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Everything You Need to Know About Vitamins and Dietary Supplements

Photo By: Matt Rourke/AP

It’s winter. Time to say goodbye to the sun.

Some of us have heard that vitamin D improves your mood. But, before you start cramming pills down your throat to end winter’s gloom, there are some things you should consider. Vitamins and dietary supplements are not always what they seem.

According to the Center for Disease Control and Prevention, over one-half of the U.S. population takes vitamins or dietary supplements.

Before you buy these often expensive products, ask yourself: Why are you taking these vitamins or supplements? Do you really need them? Are there any side effects?

Be wary of any supplements you purchase. Supplements are artificial substances that are marketed to produce health benefits on the body. But, unlike vitamins, most supplements are not regulated by any governmental body, such as the Food and Drug Administration. Many of these supplements do not even list the ingredients they contain on the label.

However, vitamins and minerals are much safer, because they are ingredients that already occur naturally in the body. They are necessary nutrients for the body to function properly. Used the right way, vitamins can greatly improve the way that your body functions.

Bryan Yonka, an athletic trainer at Loyola University Chicago, helps by giving us useful information we need to improve our lives with vitamins.

Natural Vitamins Found in Food vs. Man-Made Vitamins

Almost all foods have natural vitamins in them. But these vitamins have a much different reaction on the body than synthetic vitamins do. According to Yonka, “Naturally occurring vitamins are better for you, because they are already found in the body. There is nothing artificial about them.”

Pairing your vitamins with food makes the vitamin more easily absorbed. It is important to eat foods that are high in vitamin content as well as take synthetic vitamins, or capsules. “The word ‘supplement’ simply means that you should supplement your diet with these vitamins, not replace it,” says Yonka.

The Vitamins That People Lack Most

Some of the most common vitamin and mineral deficiencies that exist are those of vitamin D and calcium. The reason for this, Yonka says, is because “Our generation does not regularly drink milk or any foods containing these nutrients. They prefer sugar and carbonation.”

What’s the Deal with Vitamin D?

Vitamin D. Many of us have heard that we need it. But how does our body receive vitamin D, and do how much do we need?

Yonka says, you should, “Get as much natural vitamin D as you can.” Our bodies receive the vitamin from direct sunlight. Unfortunately, wearing sunscreen deflects most of the vitamin that would be in our system. This is when you supplement your diet with both synthetic and natural vitamin D.

Vitamin D is essentially crucial in winter months when the sun is scarce. More vitamin D will improve your overall mood, vitality and competency when performing physical activity.

Take a B-12 Shot. Why Not?

We see it everywhere. From 5 Hour Energy’s to Monster’s. But what is B-12? Do we need it as much as companies make it seem?

B-12 actually converts glucose into active energy, which keeps you awake, vibrant, and improves your overall mood. Companies often use B-12 as a marketing device, but do not let that deter you entirely. Get an adequate amount of B-12, which according to the Food and Drug Administration is around 6 micrograms (mcg) per day.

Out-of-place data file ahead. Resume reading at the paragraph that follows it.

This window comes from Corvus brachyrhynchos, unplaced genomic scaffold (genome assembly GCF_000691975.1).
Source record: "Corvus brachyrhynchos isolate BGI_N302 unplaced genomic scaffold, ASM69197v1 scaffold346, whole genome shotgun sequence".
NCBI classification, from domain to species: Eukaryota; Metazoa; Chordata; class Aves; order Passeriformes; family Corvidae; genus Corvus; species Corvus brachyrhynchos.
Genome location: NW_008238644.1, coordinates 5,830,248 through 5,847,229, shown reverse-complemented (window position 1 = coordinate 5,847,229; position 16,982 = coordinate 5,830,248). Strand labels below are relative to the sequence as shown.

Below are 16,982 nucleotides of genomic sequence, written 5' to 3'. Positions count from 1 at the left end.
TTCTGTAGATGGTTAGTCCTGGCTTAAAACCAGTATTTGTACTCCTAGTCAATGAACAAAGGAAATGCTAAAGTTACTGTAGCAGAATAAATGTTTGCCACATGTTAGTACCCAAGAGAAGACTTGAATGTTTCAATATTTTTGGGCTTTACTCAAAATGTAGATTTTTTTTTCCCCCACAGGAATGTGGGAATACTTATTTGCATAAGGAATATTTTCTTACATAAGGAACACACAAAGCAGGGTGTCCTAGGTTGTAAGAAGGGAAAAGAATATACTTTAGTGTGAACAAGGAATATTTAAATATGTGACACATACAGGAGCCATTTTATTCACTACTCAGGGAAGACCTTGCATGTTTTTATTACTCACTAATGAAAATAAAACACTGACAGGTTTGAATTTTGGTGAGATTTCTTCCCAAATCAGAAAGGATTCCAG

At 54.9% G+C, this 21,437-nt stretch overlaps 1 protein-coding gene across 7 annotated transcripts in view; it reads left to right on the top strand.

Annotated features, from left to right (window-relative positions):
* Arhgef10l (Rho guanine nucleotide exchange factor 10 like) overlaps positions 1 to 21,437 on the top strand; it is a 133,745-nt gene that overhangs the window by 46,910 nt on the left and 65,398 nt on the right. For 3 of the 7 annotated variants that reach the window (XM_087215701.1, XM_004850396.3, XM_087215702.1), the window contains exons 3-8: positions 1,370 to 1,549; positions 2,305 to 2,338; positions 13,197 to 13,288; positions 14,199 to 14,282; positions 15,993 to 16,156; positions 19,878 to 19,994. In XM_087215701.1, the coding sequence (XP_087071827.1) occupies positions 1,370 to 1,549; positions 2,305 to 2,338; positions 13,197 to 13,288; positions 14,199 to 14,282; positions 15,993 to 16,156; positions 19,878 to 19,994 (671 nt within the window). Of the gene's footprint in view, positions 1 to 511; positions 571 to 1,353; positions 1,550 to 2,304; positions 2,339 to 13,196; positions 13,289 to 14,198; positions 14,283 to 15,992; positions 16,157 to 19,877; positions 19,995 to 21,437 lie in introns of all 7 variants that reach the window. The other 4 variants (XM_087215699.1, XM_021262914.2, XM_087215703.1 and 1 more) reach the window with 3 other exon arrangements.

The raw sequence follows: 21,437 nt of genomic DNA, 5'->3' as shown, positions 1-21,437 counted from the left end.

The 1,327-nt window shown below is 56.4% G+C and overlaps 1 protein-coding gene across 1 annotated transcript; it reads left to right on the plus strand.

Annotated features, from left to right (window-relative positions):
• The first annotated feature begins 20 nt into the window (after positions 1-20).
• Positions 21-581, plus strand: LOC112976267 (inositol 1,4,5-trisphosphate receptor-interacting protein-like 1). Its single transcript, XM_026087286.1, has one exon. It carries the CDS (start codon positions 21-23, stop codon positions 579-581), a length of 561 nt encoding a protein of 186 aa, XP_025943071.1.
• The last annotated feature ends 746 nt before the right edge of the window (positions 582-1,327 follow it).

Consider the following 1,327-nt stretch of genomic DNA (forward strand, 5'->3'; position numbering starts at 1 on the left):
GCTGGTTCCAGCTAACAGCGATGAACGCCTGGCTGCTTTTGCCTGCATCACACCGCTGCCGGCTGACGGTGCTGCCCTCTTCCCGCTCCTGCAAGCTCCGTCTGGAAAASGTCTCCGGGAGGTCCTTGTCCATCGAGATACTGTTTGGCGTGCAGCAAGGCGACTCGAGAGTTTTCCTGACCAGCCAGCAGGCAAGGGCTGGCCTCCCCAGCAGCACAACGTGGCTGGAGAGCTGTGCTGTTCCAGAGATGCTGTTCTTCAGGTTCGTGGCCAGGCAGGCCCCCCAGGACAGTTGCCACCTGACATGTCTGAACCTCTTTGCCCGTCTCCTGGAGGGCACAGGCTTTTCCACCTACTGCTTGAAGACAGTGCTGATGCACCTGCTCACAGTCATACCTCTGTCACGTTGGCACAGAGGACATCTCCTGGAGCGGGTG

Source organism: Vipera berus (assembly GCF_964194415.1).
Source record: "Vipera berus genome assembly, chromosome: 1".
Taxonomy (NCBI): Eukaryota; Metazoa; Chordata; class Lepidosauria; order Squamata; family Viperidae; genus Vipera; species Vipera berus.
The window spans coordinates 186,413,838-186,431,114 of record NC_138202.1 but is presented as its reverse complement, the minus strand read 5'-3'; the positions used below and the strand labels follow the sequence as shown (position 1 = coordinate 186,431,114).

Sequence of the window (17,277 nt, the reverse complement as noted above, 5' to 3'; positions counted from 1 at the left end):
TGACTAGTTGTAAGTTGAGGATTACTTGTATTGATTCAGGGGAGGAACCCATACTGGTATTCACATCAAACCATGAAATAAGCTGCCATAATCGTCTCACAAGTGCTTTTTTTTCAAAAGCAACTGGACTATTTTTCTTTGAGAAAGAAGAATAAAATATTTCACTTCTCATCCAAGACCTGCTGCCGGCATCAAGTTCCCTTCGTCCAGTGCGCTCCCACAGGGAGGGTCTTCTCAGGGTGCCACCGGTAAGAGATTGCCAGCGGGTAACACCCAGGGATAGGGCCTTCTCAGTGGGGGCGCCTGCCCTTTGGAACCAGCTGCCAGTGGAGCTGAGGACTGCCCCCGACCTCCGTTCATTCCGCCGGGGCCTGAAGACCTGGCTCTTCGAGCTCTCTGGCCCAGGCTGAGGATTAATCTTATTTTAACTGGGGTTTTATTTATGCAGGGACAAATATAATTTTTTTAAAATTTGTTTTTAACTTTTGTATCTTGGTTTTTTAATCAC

There may be an extreme amount in certain foods or drinks, but don’t worry. It is water soluble, which means if your body has too much of it, it will dispose of it.

The Big 4

1. Calcium

It is the most abundant mineral in the body, and therefore one of the most important. Calcium is required for vascular contraction and muscle function.

2. Vitamin D

It is so hard to get vitamin D, because it is found in so few of foods. It is extremely important to supplement your diet with vitamin D.

“Vitamin D helps calcium get absorbed into the body. It is very important in bone growth and stability,” says Yonka.

Yonka also says that vitamin D also serves to help the brain send and receive messages, by producing an increased amount of serotonin. “When the brain can communicate with the body better, your overall mood increases.”

3. Iodine

It’s in almost all kinds of table salt. Iodine is needed to replace thyroid hormones, which in turn help speed up your metabolism. Iodine deficiencies can also lead to a swelling of the thyroid gland, resulting in goiters. People who are deficient in iodine are those who typically avoid eating dairy, seafood, or iodized salt.

4. Magnesium

According to the National Institutes of Health’s Office of Dietary Supplements, about 50% of magnesium is found in bone. Magnesium helps maintain normal muscle and nerve function, keeps heart rhythm steady, and supports a healthy immune system. It also helps to keep bones strong. Green vegetables, like spinach, are good sources of magnesium.

For more information on vitamins or dietary supplements, make sure to consult your physician or at least consult someone at your local vitamin store.

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The Hub Bub is a collection of articles, videos, audio, photo slideshows, interactive maps and other media produced by students enrolled in journalism courses at Loyola University Chicago's School of Communication. For more about the School of Communication, our award winning faculty, and our state of the art facilities located in the heart of Chicago, visit our website.